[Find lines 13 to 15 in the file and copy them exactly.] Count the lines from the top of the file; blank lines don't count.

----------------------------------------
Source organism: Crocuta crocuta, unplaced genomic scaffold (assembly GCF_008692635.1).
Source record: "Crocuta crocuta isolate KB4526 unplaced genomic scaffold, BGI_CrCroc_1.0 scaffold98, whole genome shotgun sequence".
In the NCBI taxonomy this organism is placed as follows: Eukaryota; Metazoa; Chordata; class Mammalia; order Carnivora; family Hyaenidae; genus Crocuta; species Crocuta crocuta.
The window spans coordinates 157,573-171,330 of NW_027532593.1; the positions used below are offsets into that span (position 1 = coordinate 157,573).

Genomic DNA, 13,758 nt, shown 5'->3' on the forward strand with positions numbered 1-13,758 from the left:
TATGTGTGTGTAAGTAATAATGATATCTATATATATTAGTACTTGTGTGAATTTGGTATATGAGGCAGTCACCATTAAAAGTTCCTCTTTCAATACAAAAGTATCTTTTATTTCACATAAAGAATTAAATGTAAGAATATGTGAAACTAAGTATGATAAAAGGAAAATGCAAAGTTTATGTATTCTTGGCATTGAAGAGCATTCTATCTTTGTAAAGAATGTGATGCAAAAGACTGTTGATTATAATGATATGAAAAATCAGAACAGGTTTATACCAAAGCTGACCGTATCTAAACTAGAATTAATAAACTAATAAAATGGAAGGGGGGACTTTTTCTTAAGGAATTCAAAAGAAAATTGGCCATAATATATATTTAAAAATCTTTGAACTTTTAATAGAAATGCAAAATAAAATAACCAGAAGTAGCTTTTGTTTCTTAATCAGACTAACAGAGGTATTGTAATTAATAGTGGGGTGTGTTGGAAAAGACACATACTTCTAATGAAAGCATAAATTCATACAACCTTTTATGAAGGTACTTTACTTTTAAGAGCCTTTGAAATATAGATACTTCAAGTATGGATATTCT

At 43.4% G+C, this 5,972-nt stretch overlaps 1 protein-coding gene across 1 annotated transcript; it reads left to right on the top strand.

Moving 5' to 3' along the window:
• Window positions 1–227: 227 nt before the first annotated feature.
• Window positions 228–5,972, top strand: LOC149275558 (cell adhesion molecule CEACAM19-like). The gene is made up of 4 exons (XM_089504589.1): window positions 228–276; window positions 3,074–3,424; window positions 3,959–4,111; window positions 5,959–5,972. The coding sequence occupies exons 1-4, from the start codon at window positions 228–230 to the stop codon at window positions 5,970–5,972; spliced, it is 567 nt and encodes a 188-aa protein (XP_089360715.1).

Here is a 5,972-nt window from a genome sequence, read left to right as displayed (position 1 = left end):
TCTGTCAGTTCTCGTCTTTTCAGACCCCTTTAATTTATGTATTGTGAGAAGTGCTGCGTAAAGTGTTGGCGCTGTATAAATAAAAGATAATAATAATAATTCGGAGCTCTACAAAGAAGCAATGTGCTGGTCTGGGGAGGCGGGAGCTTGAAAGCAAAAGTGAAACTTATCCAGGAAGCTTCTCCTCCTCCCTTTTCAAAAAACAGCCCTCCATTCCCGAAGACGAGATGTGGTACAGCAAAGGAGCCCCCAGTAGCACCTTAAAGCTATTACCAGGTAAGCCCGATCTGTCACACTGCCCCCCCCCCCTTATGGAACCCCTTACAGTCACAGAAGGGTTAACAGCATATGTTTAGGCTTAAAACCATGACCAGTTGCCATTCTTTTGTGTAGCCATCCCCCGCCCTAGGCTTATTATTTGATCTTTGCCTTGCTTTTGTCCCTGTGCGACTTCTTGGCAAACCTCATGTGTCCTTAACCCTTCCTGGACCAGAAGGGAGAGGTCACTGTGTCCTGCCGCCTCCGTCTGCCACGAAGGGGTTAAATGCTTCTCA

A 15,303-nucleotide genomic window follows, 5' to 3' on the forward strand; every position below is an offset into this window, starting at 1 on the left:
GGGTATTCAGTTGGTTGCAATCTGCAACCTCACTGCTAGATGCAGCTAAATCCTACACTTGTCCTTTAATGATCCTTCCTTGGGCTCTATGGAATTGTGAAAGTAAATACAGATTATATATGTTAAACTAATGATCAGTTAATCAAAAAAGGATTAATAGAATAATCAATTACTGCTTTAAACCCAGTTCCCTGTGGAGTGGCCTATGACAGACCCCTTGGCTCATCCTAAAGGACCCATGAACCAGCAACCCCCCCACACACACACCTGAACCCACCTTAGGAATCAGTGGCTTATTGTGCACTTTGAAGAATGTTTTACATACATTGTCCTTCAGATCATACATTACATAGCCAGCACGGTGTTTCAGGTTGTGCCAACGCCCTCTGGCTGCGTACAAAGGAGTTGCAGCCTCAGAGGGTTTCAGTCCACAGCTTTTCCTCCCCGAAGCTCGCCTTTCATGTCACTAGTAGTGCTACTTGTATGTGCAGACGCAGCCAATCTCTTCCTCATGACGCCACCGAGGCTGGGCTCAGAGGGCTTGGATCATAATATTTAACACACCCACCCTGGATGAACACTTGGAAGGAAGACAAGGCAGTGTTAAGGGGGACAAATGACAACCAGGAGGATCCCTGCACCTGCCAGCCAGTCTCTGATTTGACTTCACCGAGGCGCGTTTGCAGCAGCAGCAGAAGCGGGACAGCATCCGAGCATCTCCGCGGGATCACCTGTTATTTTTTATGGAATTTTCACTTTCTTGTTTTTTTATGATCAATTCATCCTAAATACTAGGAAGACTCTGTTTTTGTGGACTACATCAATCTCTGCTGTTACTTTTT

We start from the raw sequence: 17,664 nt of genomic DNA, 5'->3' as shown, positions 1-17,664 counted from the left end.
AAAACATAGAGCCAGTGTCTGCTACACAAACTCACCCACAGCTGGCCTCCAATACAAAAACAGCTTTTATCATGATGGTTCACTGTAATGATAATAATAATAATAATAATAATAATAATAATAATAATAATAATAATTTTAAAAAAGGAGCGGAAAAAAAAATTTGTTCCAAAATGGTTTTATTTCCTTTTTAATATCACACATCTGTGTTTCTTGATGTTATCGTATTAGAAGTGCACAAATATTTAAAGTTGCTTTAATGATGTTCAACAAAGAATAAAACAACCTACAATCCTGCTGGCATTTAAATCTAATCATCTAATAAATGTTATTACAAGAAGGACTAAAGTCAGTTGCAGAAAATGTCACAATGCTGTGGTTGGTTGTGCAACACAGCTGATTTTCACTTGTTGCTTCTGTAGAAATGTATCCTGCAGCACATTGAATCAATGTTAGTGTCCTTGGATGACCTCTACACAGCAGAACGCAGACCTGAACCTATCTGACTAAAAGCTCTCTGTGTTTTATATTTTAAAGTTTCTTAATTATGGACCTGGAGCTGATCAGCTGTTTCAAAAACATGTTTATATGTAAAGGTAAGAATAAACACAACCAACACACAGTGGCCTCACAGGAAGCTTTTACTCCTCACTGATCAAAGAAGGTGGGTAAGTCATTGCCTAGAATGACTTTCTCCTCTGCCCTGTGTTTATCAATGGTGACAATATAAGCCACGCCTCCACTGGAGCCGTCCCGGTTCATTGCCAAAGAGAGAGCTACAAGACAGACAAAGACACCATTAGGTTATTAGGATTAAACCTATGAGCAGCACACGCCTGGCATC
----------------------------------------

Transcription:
A 15,303-nucleotide genomic window follows, 5' to 3' on the forward strand; every position below is an offset into this window, starting at 1 on the left:
GGGTATTCAGTTGGTTGCAATCTGCAACCTCACTGCTAGATGCAGCTAAATCCTACACTTGTCCTTTAATGATCCTTCCTTGGGCTCTATGGAATTGTGAAAGTAAATACAGATTATATATGTTAAACTAATGATCAGTTAATCAAAAAAGGATTAATAGAATAATCAATTACTGCTTTAAACCCAGTTCCCTGTGGAGTGGCCTATGACAGACCCCTTGGCTCATCCTAAAGGACCCATGAACCAGCAACCCCCCCACACACACACCTGAACCCACCTTAGGAATCAGTGGCTTATTGTGCACTTTGAAGAATGTTTTACATACATTGTCCTTCAGATCATACATTACATAGCCAGCACGGTGTTTCAGGTTGTGCCAACGCCCTCTGGCTGCGTACAAAGGAGTTGCAGCCTCAGAGGGTTTCAGTCCACAGCTTTTCCTCCCCGAAGCTCGCCTTTCATGTCACTAGTAGTGCTACTTGTATGTGCAGACGCAGCCAATCTCTTCCTCATGACGCCACCGAGGCTGGGCTCAGAGGGCTTGGATCATAATATTTAACACACCCACCCTGGATGAACACTTGGAAGGAAGACAAGGCAGTGTTAAGGGGGACAAATGACAACCAGGAGGATCCCTGCACCTGCCAGCCAGTCTCTGATTTGACTTCACCGAGGCGCGTTTGCAGCAGCAGCAGAAGCGGGACAGCATCCGAGCATCTCCGCGGGATCACCTGTTATTTTTTATGGAATTTTCACTTTCTTGTTTTTTTATGATCAATTCATCCTAAATACTAGGAAGACTCTGTTTTTGTGGACTACATCAATCTCTGCTGTTACTTTTT

We start from the raw sequence: 17,664 nt of genomic DNA, 5'->3' as shown, positions 1-17,664 counted from the left end.